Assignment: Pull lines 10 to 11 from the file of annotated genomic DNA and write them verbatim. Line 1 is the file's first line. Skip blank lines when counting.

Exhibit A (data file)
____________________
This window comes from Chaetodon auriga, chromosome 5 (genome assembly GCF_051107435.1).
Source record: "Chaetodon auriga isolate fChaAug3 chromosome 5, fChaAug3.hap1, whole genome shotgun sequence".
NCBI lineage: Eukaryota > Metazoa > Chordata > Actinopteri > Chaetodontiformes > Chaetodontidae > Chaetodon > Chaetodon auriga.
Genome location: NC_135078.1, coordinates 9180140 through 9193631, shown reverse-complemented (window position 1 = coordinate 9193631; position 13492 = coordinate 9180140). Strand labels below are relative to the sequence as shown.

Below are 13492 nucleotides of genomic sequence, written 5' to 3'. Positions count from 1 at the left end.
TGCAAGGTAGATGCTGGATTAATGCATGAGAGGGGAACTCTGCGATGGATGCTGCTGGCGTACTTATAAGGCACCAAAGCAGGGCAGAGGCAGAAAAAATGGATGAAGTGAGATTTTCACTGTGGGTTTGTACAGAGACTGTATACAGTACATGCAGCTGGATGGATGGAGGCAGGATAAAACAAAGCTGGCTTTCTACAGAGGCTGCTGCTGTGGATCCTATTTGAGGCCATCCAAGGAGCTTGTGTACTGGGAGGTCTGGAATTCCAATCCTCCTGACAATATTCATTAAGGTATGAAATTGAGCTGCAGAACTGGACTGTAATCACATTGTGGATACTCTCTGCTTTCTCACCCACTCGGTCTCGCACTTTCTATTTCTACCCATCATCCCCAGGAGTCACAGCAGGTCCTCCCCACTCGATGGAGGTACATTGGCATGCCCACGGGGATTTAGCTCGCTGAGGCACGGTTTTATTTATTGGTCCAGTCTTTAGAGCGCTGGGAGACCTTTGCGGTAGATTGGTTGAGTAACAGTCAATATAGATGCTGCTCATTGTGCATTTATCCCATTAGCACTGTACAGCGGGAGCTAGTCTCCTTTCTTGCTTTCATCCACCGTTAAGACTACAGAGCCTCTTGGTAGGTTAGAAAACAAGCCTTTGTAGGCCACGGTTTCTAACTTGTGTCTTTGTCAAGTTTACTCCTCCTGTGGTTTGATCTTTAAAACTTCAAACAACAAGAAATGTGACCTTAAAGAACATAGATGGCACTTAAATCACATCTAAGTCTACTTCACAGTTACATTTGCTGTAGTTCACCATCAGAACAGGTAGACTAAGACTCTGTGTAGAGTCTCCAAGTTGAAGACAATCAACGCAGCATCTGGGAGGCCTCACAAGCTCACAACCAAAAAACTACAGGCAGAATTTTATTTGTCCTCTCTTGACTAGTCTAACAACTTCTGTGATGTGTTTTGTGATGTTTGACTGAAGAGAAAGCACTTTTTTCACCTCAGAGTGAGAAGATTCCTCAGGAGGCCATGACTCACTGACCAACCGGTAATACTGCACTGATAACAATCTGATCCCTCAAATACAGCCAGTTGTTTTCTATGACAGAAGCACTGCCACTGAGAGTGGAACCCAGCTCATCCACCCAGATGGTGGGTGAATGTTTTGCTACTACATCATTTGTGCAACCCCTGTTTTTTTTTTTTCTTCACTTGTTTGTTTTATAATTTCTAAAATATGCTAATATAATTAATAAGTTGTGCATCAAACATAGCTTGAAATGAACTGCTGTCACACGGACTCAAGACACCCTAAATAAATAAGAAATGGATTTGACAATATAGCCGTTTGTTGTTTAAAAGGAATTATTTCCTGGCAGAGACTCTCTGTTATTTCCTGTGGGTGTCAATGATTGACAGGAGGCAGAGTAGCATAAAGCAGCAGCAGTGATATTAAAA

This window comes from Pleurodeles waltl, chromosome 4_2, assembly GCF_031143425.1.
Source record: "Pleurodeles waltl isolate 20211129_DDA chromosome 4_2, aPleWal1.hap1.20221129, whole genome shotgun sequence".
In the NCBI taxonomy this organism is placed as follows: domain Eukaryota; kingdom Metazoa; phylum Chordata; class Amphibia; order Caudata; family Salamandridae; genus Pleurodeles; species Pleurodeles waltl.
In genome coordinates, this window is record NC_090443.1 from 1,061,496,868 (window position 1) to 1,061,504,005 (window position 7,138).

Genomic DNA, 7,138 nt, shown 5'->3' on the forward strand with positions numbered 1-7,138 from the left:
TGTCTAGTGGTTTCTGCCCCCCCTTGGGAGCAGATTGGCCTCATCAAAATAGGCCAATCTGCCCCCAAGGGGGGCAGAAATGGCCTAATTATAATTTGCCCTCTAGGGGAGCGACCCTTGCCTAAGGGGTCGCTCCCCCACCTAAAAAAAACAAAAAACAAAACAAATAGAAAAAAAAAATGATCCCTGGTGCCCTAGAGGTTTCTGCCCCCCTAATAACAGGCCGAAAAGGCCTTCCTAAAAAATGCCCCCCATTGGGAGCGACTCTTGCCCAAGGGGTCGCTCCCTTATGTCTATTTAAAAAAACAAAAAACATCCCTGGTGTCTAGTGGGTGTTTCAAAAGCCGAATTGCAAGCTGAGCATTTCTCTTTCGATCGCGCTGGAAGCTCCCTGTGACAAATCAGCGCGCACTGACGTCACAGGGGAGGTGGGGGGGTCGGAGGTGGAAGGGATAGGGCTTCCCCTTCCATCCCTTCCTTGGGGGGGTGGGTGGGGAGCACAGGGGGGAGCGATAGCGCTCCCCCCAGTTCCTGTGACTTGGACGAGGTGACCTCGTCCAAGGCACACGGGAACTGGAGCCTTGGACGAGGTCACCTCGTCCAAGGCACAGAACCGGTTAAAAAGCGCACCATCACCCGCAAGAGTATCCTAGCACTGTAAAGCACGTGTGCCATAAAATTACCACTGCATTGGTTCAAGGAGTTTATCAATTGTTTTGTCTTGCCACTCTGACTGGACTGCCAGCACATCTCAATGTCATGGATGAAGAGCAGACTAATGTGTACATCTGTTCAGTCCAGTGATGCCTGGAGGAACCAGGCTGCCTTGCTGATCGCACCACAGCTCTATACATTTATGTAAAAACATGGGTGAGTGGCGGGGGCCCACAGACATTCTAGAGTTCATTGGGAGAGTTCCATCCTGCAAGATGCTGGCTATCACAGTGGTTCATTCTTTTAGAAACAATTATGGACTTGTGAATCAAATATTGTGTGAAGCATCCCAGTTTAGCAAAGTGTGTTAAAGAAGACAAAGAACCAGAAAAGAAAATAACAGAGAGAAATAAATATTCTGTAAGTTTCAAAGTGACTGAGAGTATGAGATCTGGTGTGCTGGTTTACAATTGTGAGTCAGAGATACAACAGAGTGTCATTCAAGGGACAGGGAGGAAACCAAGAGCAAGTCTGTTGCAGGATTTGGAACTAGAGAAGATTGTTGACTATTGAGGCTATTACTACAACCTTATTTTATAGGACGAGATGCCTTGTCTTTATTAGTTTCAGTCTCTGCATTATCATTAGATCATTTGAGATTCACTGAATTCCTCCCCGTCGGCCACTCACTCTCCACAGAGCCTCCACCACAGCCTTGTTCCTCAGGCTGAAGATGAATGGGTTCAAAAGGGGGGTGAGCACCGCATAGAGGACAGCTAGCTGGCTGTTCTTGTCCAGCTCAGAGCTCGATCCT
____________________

In genome coordinates, this window is record NC_090443.1 from 1,061,496,868 (window position 1) to 1,061,504,005 (window position 7,138).

Genomic DNA, 7,138 nt, shown 5'->3' on the forward strand with positions numbered 1-7,138 from the left: